Rodrigo A Fernandez-VasquezResearch Associate, Institute for Geophysics, Jackson School of Geosciences
Coming from a long and narrow fore-arc country like Chile, tightly confined between the Andes cordillera and the Pacific Ocean, early in my career as an earth scientist I was most interested in understanding the tectonic processes that gave shape to the dramatic landscape that surrounded me. Just prior to obtain my post-graduate geology professional title, the establishment of the first laboratory of paleomagnetism at University of Chile in Santiago gave me the opportunity to research the magnitude and implications of tectonic block rotations in the development of Domeyko Cordillera in northern Chile. However, during that time, a trip to the Ellsworth Mountains in Antarctica, aimed at reconstructing the paleo position of this range among other topics, opened my mind to the world of ice. Several other experiences such as the study of moraine systems in Southern Patagonia, raised Holocene beaches in the Strait of Magallanes, and a field course on glacial geology in Tierra del Fuego I. (Argentina), piqued my interest in short time scale (centennial to millennial) processes that influence landscape, in particular those related to the dynamics of ice bodies. From this point on, my interest has been mostly focused on the understanding of these processes in terms of their geographical and geological controls as well as their time scale dependence.
Currently my research is focus on processes of sediment generation and sedimentation related to marine ice sheets (Antarctica) and tide water glaciers (Antarctic Peninsula and Patagonia), and how these processes have shaped marine basins and landscapes, as well as their influence on the tectonic evolution of their respective orogenic belts. I have found that glacial erosion rates exhibit distinctive patterns of variations and magnitude at different timescales and latitudes. These patterns and magnitudes seem to be related with the different dynamism of temperate versus cold ice masses which influence sediment production, as well as with preservation potential within depositional basins (Fernandez et al., 2011a; Fernandez et al. 2012, in preparation).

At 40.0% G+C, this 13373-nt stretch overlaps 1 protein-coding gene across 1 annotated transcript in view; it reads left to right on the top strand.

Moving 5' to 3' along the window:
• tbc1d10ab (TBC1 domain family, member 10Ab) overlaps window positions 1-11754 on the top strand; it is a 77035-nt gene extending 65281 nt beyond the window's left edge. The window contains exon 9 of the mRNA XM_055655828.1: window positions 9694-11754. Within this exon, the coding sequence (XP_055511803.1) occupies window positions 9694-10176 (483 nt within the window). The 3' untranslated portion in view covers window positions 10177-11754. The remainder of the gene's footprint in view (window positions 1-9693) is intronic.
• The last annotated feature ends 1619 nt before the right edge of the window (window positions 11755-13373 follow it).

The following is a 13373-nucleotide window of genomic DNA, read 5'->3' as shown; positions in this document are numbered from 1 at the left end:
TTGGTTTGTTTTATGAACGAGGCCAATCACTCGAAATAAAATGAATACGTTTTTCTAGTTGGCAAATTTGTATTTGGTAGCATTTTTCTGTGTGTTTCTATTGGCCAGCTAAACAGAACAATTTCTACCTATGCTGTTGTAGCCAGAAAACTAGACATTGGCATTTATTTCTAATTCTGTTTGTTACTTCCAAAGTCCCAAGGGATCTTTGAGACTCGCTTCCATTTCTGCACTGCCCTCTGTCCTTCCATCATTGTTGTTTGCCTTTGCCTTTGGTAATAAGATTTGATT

During the course of several marine geology surveys in Patagonia (1) and Antarctica (3), I also gained interest in the glacial/climate/ocean coupled evolution of these cold regions through time. I am particularly interested in the timing and geographical pattern of deglaciation and the subsequent Holocene glacialevents. Along this line, I am currently collaborating with ongoing research on the Antarctic Peninsula Holocene glacier and climate/ocean fluctuations (Minzoni et al, in preparation; Rice University), published a paper on a North Patagonia glacier and climate fluctuations (Fernandez et al., 2011b) and have collaborated in one of the first marine glacial evolution studies in the Magallanes Region (Boyd et al., 2008).
At a larger spatial scale, I am also interested in understanding the geological factors that control the stability of marine ice sheets through the study of their past retreat. Since January 2010, I have collaborated in a project aimed to study the demise of the ancient Pine Island Ice sheet (Jakobsson et al., 2011; Kirshner et al., in preparation, Rice University).
Additionally, for the past two years I have also gain interest in the source to sink sediment dynamics in the coastal and shelf systems of the Gulf of Mexico collaborating closely with other scientists giving insights and supplying them with sediment flux calculations (Wallace et al., 2010 and Weight et al., 2011).
Areas of Expertise
Glacial geology, marine geology, tectonics, tectonics-climate-glacial interactions, sedimentary processes on fjords, rivers and coastal environments, paleomagnetism (block rotations, anisotropy of susceptibility). Current Spatial/Temporal areas of research: Cz/Pleistocene-Holocene of Patagonia and the Antarctic Peninsula.
UTIG Institutional Posdoctoral Fellowship - UTIG (2012)